December 20th, 2010


[links] Link salad has done all its Christmas shopping

Help: Researching Year's Bests and Online Venue Representation — Sean Wallace is crunching numbers. Check it out, and see what you can offer.

xkcd on illness — Yeah, this.

The United States of AutocompleteStrange Maps is a little stranger than usual.

The day Niagara Falls ran dry — Cool photos from a 1969 engineering project. (Thanks to danjite.)

A lunar eclipse Monday night — Check the weather in your area, as this will be viewable across North America, skies permitting.

A New Enemies ListScrivener's Error is cranky about the Senate's weekend DADT vote. (With reason.) Though Senator Manchin (D-WV) certainly deserves a dishonorable mention as well for his particular profile in courage.

?otD: What's the toughest thing you've ever had to let go of?

Writing time yesterday: 2.5 hours (revision work)
Body movement: 30 minute stationary bike ride
Hours slept: 6.25 hours (solid)
This morning's weigh-in: 248.8
Currently reading: Riddley Walker by Russell Hoban


[process] The worst writing advice I ever got

I've been thinking about life lately, for obvious reasons. Life, and illness, and the changes that come upon us all. I've also been writing a lot lately. The fascinating thing to me is how much of those deep and difficult thoughts emerge in my fiction. Filtered through the machinery of my subconscious (hi, Fred!) and then again through the lens of the story.

The worst writing advice I ever received, years before I grew good enough to be published, was "Writing is not therapy." I have come to believe this is very nearly opposite the truth. I think what the advice-giver meant was "don't write thinly disguised romans-a-clef about your emo bullshit", but even that isn't really true. For one thing, that is an unkind but accurate description of The Specific Gravity of Grief, which I think is a story that succeeds precisely because of the raw emotion I poured into it. As a result of that advice, I was left for a very long time with a vision of the craft of fiction as somehow being a noble pursuit separate from the grubby realities of my own life.

Yet good fiction must work at the emotional level first and foremost. Badly plotted, poorly characterized, ineptly-written fiction can succeed because of emotional appeal. Brilliantly wrought prose can fail because of a lack of emotion. We've all seen examples of both. It is our own strongest emotions that force the power into those words on the page. Not our control of them.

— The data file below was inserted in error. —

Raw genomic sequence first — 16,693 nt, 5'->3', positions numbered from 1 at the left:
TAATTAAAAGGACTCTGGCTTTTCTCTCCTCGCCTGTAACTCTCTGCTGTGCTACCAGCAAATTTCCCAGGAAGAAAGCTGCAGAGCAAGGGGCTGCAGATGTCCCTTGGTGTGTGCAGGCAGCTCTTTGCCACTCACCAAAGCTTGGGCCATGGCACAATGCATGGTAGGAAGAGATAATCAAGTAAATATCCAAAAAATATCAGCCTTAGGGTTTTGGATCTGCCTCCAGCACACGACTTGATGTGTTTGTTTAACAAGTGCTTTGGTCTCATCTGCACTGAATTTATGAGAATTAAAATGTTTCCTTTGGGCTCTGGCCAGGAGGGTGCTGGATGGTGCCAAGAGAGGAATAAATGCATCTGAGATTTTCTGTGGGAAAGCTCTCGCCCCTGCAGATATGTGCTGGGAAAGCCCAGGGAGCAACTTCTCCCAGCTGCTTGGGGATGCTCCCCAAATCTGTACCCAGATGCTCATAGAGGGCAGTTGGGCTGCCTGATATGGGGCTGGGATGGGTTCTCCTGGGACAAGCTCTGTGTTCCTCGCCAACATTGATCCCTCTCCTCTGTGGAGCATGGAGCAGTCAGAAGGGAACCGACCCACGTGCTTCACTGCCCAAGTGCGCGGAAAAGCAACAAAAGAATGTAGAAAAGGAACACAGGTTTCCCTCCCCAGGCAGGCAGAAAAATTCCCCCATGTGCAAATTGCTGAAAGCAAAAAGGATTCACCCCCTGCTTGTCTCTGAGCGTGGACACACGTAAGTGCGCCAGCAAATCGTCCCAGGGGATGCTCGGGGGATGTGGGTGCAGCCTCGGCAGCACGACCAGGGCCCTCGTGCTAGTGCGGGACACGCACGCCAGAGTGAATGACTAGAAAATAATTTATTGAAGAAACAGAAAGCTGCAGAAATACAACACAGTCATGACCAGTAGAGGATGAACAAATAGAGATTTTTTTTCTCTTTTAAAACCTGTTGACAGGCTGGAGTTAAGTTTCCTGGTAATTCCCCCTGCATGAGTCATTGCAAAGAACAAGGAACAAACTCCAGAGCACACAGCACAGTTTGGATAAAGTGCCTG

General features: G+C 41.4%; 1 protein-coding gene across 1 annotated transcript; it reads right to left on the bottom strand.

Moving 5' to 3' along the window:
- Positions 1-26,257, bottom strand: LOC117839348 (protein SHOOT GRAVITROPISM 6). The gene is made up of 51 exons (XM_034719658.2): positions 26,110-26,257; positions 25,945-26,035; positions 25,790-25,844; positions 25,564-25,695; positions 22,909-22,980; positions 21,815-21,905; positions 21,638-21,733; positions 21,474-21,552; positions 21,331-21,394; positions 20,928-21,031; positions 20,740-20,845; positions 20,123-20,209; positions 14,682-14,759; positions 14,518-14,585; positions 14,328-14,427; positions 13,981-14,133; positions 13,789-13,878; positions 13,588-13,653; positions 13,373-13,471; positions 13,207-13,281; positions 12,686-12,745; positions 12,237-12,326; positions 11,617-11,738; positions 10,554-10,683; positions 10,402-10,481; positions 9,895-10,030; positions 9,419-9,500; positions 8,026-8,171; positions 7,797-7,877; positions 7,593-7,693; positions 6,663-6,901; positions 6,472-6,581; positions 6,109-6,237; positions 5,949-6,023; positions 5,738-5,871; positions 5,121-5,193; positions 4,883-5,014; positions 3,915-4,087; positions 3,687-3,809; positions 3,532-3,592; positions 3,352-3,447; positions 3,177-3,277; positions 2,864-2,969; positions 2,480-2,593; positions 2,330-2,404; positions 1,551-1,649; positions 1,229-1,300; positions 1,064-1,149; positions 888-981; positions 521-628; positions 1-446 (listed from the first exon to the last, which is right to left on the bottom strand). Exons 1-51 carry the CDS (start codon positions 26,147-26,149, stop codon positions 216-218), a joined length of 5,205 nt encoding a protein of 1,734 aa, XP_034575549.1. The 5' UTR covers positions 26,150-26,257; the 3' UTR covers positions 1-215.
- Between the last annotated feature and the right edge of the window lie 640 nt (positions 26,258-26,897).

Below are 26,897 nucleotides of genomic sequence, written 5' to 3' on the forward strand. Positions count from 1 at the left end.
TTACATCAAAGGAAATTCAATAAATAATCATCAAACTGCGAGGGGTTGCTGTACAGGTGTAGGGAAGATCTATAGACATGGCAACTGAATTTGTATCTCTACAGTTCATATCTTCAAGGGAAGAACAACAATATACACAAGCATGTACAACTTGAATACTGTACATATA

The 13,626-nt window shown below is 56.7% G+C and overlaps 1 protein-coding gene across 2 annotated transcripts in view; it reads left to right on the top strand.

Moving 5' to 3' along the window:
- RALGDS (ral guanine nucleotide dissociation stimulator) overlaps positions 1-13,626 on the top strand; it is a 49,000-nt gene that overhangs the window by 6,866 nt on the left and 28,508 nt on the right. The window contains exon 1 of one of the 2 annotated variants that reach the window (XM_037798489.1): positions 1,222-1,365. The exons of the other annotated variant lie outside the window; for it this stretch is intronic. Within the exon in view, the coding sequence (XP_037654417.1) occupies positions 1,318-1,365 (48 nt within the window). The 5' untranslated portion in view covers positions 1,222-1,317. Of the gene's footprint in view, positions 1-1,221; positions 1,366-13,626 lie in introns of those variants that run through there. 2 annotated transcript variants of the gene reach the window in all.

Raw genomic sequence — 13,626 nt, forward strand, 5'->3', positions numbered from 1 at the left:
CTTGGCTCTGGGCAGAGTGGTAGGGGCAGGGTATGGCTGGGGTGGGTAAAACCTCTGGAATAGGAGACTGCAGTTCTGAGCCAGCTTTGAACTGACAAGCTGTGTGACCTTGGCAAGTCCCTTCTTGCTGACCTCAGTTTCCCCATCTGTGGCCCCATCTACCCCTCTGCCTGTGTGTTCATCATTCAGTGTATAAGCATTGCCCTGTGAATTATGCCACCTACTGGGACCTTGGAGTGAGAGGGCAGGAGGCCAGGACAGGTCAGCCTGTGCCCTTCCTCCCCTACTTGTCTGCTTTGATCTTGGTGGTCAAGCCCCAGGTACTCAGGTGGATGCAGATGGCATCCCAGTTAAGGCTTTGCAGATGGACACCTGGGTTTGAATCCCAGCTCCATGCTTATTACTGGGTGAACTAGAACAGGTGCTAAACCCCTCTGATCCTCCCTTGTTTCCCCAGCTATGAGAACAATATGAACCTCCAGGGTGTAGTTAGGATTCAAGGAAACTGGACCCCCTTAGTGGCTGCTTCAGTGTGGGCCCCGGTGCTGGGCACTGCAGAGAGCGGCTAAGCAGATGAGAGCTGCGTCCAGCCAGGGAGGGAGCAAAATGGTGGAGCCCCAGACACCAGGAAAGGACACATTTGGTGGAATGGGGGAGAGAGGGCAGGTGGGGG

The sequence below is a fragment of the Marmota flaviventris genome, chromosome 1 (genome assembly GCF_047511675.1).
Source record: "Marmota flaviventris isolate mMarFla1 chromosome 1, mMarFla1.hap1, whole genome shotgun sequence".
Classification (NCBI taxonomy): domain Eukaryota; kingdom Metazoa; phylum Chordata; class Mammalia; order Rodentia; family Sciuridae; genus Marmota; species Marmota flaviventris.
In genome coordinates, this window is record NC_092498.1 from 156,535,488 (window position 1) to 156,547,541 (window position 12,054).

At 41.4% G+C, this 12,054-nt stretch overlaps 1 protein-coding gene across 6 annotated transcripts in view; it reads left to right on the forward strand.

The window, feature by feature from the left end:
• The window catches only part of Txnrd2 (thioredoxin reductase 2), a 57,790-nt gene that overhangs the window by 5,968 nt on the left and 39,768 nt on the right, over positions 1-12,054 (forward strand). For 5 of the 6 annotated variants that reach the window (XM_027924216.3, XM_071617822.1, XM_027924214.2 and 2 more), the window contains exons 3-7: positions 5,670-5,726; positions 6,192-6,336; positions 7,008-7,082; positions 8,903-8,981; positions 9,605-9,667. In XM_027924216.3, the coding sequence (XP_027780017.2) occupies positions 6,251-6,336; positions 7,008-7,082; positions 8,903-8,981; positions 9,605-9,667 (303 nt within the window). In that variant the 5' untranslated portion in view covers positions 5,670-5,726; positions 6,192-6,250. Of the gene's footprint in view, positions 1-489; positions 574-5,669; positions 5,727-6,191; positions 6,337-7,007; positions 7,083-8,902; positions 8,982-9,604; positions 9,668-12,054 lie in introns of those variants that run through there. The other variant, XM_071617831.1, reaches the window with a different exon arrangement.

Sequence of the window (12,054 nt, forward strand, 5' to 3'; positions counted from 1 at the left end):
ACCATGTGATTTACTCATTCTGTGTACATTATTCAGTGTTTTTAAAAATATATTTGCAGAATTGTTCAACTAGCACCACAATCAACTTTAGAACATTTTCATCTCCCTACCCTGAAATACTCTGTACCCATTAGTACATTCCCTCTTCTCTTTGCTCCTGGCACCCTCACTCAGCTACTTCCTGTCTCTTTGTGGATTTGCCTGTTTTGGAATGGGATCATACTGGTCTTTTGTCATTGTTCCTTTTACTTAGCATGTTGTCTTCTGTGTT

To me, the process is inseparable from my own experiences. At this point, I wouldn't have it any other way.

(And on a related note, yesterday I had cause to remark to a friend anent my execrable poetry that my prose is often poetic, but my poetry is always prosaic. Speaking of emotional vehicles.)

What's the worst writing advice you ever got?


[personal|photos] First post-chemo haircut, and a radio play

Right after work, I went and got my first post-chemo haircut. We threw some color on as well...



Photos © 2010 B. Lake.

It's a clunky cut because I'm in the first stages of the multi-year process of growing my hair back out. (Assuming further chemo doesn't derail me somewhere along the way.) Still, it was fun.

After that, the_child and I went up to the McMenamin's Kennedy School to have dinner with T— and J—. Post-prandially the four of us attended the Willamette Radio Workshop's production of Charles Dickens' A Christmas Carol, presented (and recorded) as a radio play. Standing room only, and unfortunately for us, we were among the SROs, but it was a lot of fun.

Later, I have the alarm set to see if we can get a look at the lunar eclipse. Doubtful given the cloud cover, but around here anything is possible.

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This work by B. Lake is licensed under a Creative Commons Attribution-Noncommercial-Share Alike 3.0 United States License.